Summary: In “Parsing Cyberwar – Part 3” Marcus Ranum discussed the logistical problems implicit in cyberweapons. We now have a case-study showing how quickly a new cyberweapon technology obsoletes itself. This, coupled with the tendency of one cyberweapons’ getting burned and potentially burning others in its family tree, will to tend to keep cyberweapons in the tactical domain, where they’ll be part of a churning arms-race that happens in “internet time.”
War fascinates us. Magazines, books, clubs, and a thousand websites discuss every aspect, every weapon. But most often looking backwards, because the romance and excitement of war lies in past — combat with now-obsolete weapons. In the 17th century war aficionados loved mounted knights. In 1938 tanks were boring, cavalry were prestigious. In 2000 fighter jocks were hot, uav’s were boring. Now special ops are dashing, with cyberwar discussed mostly by nerds.
This series by Marcus Ranum shows us the frontier of war (and crime), helping us prepare for the future instead of polishing myths about trendy but now only niche forms of war. You children might consider this the primary form of State-to-State war, seeing tanks and fighters only as toys on the playroom floor.
- About Gauss, new malware
- Building Gauss
- A Timeline of Quick Burn
- Pallida Narrow
- With Tweezers and Microscope
- Other chapters in the Parsing Cyberwar series
- For more information
(1) About Gauss, new malware
The latest-breaking piece of malware in the Stuxnet/Duqu/Flame saga is called “Gauss.” According to researchers at Kaspersky Labs (global IT security), it appears that all 4 of these state-sponsored pieces of malware were written by the same contractors, or by contractors who had access to a common code-base to build upon.
What did Gauss cost to develop and how long was its run? How cost-effective was this weapon? How effective will its techniques be in the hands of commercial malware writers? We have learned that Gauss appears to have infected about 2500 machines (known to date) — if only we knew how much some government paid for Gauss’ development, we could figure out what it cost per target. I’d bet that it’s in “pentagon hammer” territory.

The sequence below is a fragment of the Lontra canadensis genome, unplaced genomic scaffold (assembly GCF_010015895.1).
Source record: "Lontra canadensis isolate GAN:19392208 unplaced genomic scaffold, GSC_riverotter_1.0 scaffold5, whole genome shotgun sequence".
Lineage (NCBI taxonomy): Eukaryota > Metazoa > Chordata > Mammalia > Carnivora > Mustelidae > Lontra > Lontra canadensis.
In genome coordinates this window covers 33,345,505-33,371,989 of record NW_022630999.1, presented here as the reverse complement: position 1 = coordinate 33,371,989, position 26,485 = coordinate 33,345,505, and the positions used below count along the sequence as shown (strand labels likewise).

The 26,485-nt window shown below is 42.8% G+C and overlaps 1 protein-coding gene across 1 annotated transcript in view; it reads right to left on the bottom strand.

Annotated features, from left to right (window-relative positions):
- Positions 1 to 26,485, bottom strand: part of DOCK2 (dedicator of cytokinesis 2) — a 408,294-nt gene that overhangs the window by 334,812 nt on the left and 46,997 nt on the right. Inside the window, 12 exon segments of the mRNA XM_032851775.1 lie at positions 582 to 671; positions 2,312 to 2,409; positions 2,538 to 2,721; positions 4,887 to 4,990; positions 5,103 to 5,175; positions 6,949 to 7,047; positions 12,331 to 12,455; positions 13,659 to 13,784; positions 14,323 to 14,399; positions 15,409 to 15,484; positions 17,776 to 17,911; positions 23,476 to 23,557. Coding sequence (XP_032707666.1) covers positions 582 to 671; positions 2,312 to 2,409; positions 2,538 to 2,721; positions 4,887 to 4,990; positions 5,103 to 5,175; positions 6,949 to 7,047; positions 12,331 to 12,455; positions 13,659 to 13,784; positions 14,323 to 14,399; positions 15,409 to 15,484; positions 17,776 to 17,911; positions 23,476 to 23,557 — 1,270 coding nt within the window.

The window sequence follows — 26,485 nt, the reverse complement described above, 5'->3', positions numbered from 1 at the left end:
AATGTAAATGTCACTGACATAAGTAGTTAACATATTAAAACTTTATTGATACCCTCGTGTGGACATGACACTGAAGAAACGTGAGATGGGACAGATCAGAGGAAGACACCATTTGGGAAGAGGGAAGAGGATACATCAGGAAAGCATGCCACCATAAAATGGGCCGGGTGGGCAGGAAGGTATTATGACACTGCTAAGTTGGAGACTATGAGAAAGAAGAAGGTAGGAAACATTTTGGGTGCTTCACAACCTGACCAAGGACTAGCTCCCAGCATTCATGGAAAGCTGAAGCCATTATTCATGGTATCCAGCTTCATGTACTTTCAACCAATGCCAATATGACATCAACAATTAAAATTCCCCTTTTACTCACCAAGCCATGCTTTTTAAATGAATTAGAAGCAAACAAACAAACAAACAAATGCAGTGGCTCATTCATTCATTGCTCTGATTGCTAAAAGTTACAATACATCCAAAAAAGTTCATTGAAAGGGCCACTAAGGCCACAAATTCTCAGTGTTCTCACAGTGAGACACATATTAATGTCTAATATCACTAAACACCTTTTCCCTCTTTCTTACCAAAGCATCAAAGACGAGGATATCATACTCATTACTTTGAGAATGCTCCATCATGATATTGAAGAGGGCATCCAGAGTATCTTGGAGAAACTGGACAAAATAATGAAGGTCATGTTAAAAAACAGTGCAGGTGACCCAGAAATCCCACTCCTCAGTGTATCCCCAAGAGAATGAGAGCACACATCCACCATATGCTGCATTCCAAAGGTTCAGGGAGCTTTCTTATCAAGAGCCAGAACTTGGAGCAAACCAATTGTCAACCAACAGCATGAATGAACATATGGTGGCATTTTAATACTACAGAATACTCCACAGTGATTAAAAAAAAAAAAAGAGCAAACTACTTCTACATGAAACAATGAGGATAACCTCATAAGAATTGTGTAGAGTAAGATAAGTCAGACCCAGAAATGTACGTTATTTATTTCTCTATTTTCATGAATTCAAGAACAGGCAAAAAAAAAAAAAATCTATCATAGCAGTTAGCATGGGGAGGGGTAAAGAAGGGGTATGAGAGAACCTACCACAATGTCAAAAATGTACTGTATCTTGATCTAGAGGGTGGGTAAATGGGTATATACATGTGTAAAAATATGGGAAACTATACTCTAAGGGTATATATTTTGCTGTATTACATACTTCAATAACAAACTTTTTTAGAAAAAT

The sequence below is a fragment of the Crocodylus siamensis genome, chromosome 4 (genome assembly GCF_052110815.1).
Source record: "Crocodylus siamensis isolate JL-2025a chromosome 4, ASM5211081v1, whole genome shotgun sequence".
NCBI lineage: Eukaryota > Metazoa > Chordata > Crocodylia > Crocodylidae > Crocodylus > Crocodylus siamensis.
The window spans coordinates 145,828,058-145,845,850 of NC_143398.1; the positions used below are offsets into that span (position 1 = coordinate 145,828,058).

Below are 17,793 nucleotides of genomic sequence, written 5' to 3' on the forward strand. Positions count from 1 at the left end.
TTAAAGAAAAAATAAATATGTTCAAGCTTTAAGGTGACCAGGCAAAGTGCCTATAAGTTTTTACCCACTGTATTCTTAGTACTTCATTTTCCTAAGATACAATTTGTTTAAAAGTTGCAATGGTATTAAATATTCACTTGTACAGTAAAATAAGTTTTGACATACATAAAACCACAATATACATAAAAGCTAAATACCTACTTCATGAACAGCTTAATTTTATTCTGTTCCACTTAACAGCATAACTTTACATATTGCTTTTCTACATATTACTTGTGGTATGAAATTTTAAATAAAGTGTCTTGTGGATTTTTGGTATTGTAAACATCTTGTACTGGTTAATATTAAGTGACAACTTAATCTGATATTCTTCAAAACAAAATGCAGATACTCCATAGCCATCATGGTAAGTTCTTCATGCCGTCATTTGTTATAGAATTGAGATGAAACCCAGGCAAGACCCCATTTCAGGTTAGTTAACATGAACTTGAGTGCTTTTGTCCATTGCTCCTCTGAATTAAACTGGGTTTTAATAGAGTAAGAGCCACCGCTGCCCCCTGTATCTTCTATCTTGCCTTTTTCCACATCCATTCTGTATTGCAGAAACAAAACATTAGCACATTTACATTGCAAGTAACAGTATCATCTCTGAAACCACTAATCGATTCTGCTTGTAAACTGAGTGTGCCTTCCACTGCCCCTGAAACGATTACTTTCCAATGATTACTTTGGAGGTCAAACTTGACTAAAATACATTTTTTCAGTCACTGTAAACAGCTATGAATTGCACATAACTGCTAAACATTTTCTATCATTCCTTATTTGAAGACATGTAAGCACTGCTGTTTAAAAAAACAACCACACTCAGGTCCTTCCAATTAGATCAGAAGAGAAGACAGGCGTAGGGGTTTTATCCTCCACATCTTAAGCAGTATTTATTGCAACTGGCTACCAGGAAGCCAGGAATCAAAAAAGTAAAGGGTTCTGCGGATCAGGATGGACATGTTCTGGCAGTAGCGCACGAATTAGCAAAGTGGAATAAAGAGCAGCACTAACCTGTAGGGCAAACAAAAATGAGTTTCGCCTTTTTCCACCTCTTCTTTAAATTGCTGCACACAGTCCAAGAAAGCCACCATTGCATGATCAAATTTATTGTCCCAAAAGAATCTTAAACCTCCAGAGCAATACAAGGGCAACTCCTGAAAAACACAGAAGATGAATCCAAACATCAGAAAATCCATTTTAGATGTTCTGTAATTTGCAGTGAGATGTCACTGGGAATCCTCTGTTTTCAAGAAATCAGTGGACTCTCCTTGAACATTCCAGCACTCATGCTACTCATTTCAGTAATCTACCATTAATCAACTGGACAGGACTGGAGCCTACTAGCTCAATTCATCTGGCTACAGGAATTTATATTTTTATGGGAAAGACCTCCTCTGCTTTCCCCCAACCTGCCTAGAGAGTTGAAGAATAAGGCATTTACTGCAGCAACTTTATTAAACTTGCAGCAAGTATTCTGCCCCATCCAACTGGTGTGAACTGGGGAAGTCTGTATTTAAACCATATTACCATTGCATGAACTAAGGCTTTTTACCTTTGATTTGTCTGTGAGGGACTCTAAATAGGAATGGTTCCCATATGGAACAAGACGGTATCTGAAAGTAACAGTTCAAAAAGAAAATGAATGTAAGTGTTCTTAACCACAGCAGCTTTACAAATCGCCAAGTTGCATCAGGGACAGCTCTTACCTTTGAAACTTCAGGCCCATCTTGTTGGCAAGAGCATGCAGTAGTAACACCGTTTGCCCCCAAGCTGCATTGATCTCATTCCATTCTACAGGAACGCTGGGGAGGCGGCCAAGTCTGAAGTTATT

(2) Building Gauss
How much would we expect something like these trojan horses to cost to build? A great deal depends on the engineer(s) doing the development, and their skills. I’ve known programmers who would be able to work for years and not produce something like Stuxnet, but I’ve also known programmers who could build a framework for something like Stuxnet in a couple weeks, and flesh it out fully over the course of a couple months. The important thing about programmers is that bad programmers are cheap and great programmers aren’t — so either way, you wind up spending a goodly chunk of money.
Since the work was being done for the government, in secret, handling secret information about the centrifuge cascade at Natanz, you can bet that the very tip top of top dollar billing rates were factored into the cost of Stuxnet. I’m guessing that someone paid $1 – $3 million for each of the major branches, and that stringing out the development time-line had more to do with justifying a fee than the overall difficulty of the work involved.
If the Kaspersky folks are right (and I see no reason to doubt them) the code-sharing represents a pretty quickly developed code framework with subsequent enhancements and retargeting; it wasn’t a complete re-write each time. I’d guess that the programming team that built these was 2 or 3 coders and a support/test engineer. This is well within the ballpark of what a criminal organization could accomplish, but they wouldn’t bother – their model is to go after targets of opportunity rather than targets of choice.
(3) A Timeline of Quick Burn
I hope that someday someone does an evolutionary tree of this set of programs; it would be interesting to use the textual analysis methods used by biblical scholars to see what can be learned about what changes happened, and when, and perhaps why. A couple of million dollars here and there isn’t a lot for a government to spend for a weapons-system, but the Stuxnet family and the exposure of Gauss ought to serve as a good example of how quickly the cyberweapons arms-race is going to move, and how expensive it could get.
- (t= -?) June – Kaspersky Labs becomes aware of Gauss (elsewhere we see “known about for nearly a year”)
- (t= 0) Aug 9 – News breaks about the “New Gauss trojan”
- (t +2) Aug 11 – Symantec publishes chart of Gauss outbreak
- (t +2) Aug 11 – CrySys pallida narrow font detection web page
- (t +5) Aug 14 – Pallida Narrow hook disclosed
- (t +5) Aug 14 – Microsoft rolls out patch for some of the vectors used by Gauss
- (t +5) Aug 14 – detection fingerprint for Gauss used by a variety of tools to profile systems for infection
- What next?
During the time (call it 3 months) between when Kaspersky labs got their hands on Gauss and the announcement of its existence on August 9 Kaspersky’s team, several innovative features of Gauss are blown, or are on their way to being blown. Researchers are having a field day trying to figure out the reasons why Gauss does some of the things it does, while other researchers are working to find clear “fingerprints” that they can use to profile a Gauss infection.